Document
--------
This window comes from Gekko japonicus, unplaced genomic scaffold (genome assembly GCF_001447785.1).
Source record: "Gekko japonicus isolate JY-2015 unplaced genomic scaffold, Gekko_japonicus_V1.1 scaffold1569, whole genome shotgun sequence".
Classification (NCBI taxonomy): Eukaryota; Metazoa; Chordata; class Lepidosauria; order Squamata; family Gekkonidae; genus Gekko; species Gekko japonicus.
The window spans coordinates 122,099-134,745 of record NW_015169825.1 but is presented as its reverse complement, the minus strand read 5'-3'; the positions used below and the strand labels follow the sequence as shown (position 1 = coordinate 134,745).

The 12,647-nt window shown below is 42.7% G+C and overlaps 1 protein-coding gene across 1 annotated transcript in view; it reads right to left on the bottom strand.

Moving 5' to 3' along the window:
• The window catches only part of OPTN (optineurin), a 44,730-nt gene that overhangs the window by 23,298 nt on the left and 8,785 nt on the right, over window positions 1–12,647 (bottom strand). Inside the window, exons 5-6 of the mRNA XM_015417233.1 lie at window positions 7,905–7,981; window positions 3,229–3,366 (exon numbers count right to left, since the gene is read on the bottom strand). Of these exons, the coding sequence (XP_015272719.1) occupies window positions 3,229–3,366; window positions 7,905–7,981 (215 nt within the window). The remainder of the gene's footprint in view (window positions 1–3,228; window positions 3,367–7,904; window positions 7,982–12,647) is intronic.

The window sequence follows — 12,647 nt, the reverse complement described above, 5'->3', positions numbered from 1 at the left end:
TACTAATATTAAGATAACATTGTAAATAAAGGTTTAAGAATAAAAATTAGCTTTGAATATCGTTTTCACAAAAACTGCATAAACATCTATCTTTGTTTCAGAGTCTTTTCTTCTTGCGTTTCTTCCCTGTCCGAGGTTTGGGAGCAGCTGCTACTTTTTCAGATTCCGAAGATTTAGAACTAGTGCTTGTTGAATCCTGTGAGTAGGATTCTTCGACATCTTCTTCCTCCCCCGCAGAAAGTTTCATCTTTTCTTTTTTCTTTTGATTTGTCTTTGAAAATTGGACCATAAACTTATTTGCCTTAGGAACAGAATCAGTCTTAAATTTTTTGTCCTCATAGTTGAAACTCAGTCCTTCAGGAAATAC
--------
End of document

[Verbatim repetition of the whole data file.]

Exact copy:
This window comes from Gekko japonicus, unplaced genomic scaffold (genome assembly GCF_001447785.1).
Source record: "Gekko japonicus isolate JY-2015 unplaced genomic scaffold, Gekko_japonicus_V1.1 scaffold1569, whole genome shotgun sequence".
Classification (NCBI taxonomy): Eukaryota; Metazoa; Chordata; class Lepidosauria; order Squamata; family Gekkonidae; genus Gekko; species Gekko japonicus.
The window spans coordinates 122,099-134,745 of record NW_015169825.1 but is presented as its reverse complement, the minus strand read 5'-3'; the positions used below and the strand labels follow the sequence as shown (position 1 = coordinate 134,745).

The 12,647-nt window shown below is 42.7% G+C and overlaps 1 protein-coding gene across 1 annotated transcript in view; it reads right to left on the bottom strand.

Moving 5' to 3' along the window:
• The window catches only part of OPTN (optineurin), a 44,730-nt gene that overhangs the window by 23,298 nt on the left and 8,785 nt on the right, over window positions 1–12,647 (bottom strand). Inside the window, exons 5-6 of the mRNA XM_015417233.1 lie at window positions 7,905–7,981; window positions 3,229–3,366 (exon numbers count right to left, since the gene is read on the bottom strand). Of these exons, the coding sequence (XP_015272719.1) occupies window positions 3,229–3,366; window positions 7,905–7,981 (215 nt within the window). The remainder of the gene's footprint in view (window positions 1–3,228; window positions 3,367–7,904; window positions 7,982–12,647) is intronic.

The window sequence follows — 12,647 nt, the reverse complement described above, 5'->3', positions numbered from 1 at the left end:
TACTAATATTAAGATAACATTGTAAATAAAGGTTTAAGAATAAAAATTAGCTTTGAATATCGTTTTCACAAAAACTGCATAAACATCTATCTTTGTTTCAGAGTCTTTTCTTCTTGCGTTTCTTCCCTGTCCGAGGTTTGGGAGCAGCTGCTACTTTTTCAGATTCCGAAGATTTAGAACTAGTGCTTGTTGAATCCTGTGAGTAGGATTCTTCGACATCTTCTTCCTCCCCCGCAGAAAGTTTCATCTTTTCTTTTTTCTTTTGATTTGTCTTTGAAAATTGGACCATAAACTTATTTGCCTTAGGAACAGAATCAGTCTTAAATTTTTTGTCCTCATAGTTGAAACTCAGTCCTTCAGGAAATAC